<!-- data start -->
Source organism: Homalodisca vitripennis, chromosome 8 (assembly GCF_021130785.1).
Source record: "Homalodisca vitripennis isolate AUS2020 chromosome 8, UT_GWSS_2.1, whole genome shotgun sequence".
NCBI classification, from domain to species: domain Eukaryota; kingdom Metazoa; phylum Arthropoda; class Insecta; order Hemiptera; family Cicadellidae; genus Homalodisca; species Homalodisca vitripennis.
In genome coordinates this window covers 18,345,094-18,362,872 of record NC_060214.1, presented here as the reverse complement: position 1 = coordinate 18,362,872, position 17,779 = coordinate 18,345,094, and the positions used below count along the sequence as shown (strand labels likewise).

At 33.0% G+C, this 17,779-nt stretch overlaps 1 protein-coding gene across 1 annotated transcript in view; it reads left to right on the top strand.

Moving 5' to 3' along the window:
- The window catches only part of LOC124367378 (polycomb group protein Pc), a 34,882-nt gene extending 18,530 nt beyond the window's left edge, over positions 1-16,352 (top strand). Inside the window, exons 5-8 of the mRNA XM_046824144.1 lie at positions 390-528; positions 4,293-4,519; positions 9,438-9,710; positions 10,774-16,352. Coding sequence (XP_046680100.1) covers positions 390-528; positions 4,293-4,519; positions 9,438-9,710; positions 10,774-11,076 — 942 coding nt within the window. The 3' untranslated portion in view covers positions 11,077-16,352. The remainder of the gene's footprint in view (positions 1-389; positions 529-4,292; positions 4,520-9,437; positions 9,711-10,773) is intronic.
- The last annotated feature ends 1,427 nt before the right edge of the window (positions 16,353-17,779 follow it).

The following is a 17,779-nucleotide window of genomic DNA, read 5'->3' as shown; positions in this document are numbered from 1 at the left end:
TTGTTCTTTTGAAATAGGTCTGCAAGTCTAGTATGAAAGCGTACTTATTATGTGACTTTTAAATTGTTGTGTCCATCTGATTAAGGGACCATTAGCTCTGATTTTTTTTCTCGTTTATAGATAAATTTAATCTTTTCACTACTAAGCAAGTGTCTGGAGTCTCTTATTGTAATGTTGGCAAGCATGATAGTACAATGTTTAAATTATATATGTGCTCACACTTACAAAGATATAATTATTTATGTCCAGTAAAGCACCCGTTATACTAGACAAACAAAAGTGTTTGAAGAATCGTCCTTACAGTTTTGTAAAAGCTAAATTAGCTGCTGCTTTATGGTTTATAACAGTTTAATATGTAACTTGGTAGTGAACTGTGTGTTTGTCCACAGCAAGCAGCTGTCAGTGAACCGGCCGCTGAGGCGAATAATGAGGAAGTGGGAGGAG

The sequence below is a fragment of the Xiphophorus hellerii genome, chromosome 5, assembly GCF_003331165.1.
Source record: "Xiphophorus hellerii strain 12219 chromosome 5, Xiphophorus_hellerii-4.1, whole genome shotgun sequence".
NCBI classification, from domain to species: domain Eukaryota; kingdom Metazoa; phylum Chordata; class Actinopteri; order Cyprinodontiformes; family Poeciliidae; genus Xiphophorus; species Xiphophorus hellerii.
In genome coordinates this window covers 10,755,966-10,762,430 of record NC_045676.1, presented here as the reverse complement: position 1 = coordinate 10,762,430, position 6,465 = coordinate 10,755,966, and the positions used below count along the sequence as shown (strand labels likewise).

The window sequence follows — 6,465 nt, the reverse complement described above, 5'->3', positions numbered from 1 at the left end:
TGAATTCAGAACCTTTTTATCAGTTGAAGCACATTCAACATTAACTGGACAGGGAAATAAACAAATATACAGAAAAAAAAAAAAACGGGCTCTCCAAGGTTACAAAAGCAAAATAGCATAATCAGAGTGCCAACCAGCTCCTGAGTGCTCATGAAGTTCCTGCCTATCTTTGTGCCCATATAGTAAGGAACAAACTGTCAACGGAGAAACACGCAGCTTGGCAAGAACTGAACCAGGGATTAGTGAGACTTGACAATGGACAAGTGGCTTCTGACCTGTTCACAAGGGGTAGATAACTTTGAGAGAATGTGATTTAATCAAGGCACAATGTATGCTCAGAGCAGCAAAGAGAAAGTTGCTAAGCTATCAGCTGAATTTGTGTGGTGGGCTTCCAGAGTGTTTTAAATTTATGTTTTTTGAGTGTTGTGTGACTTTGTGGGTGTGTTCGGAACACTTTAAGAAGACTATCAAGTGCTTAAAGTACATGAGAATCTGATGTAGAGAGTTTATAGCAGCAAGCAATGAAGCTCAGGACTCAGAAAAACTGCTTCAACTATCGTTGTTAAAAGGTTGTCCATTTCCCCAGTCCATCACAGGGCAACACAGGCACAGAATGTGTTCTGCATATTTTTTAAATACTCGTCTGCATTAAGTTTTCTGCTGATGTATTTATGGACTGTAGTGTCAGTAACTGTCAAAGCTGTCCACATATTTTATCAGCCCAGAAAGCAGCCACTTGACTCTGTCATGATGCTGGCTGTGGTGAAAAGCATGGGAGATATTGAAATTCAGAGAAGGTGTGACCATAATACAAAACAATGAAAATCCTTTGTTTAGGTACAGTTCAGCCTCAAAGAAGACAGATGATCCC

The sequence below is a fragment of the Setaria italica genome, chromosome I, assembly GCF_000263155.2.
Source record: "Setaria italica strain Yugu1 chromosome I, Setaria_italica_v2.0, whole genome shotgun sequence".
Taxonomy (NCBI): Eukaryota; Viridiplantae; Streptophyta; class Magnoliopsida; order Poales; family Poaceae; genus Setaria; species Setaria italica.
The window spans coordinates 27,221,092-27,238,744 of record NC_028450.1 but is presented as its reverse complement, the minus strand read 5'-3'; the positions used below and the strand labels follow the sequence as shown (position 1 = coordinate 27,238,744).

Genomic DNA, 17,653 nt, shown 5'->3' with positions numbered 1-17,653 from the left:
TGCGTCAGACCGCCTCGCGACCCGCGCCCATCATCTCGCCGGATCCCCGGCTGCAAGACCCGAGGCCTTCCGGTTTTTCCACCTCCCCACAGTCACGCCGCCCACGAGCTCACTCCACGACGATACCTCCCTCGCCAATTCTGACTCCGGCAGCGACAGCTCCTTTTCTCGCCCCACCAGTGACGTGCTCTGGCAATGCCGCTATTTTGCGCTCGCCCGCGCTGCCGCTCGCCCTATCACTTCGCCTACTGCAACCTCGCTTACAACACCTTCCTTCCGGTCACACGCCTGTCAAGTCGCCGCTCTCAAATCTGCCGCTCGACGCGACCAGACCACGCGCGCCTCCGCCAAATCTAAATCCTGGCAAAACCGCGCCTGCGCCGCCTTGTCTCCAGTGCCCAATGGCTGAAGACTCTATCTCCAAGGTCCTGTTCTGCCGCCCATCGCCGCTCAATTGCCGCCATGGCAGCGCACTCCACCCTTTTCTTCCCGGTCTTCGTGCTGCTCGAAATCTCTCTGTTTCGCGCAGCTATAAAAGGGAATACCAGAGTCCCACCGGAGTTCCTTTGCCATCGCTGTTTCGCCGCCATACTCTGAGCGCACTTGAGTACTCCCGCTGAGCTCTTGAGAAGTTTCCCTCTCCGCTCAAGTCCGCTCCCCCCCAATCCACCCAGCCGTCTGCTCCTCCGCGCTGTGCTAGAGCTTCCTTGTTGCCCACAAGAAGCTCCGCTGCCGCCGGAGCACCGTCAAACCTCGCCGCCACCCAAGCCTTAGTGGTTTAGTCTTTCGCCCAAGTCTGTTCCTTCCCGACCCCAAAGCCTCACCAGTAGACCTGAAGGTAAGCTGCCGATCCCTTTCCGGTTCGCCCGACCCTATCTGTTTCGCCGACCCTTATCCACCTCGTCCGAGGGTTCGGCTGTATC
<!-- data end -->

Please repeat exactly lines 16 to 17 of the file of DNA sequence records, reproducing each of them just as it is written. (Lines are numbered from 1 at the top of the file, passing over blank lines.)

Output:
TGAATTCAGAACCTTTTTATCAGTTGAAGCACATTCAACATTAACTGGACAGGGAAATAAACAAATATACAGAAAAAAAAAAAAACGGGCTCTCCAAGGTTACAAAAGCAAAATAGCATAATCAGAGTGCCAACCAGCTCCTGAGTGCTCATGAAGTTCCTGCCTATCTTTGTGCCCATATAGTAAGGAACAAACTGTCAACGGAGAAACACGCAGCTTGGCAAGAACTGAACCAGGGATTAGTGAGACTTGACAATGGACAAGTGGCTTCTGACCTGTTCACAAGGGGTAGATAACTTTGAGAGAATGTGATTTAATCAAGGCACAATGTATGCTCAGAGCAGCAAAGAGAAAGTTGCTAAGCTATCAGCTGAATTTGTGTGGTGGGCTTCCAGAGTGTTTTAAATTTATGTTTTTTGAGTGTTGTGTGACTTTGTGGGTGTGTTCGGAACACTTTAAGAAGACTATCAAGTGCTTAAAGTACATGAGAATCTGATGTAGAGAGTTTATAGCAGCAAGCAATGAAGCTCAGGACTCAGAAAAACTGCTTCAACTATCGTTGTTAAAAGGTTGTCCATTTCCCCAGTCCATCACAGGGCAACACAGGCACAGAATGTGTTCTGCATATTTTTTAAATACTCGTCTGCATTAAGTTTTCTGCTGATGTATTTATGGACTGTAGTGTCAGTAACTGTCAAAGCTGTCCACATATTTTATCAGCCCAGAAAGCAGCCACTTGACTCTGTCATGATGCTGGCTGTGGTGAAAAGCATGGGAGATATTGAAATTCAGAGAAGGTGTGACCATAATACAAAACAATGAAAATCCTTTGTTTAGGTACAGTTCAGCCTCAAAGAAGACAGATGATCCC

The sequence below is a fragment of the Setaria italica genome, chromosome I, assembly GCF_000263155.2.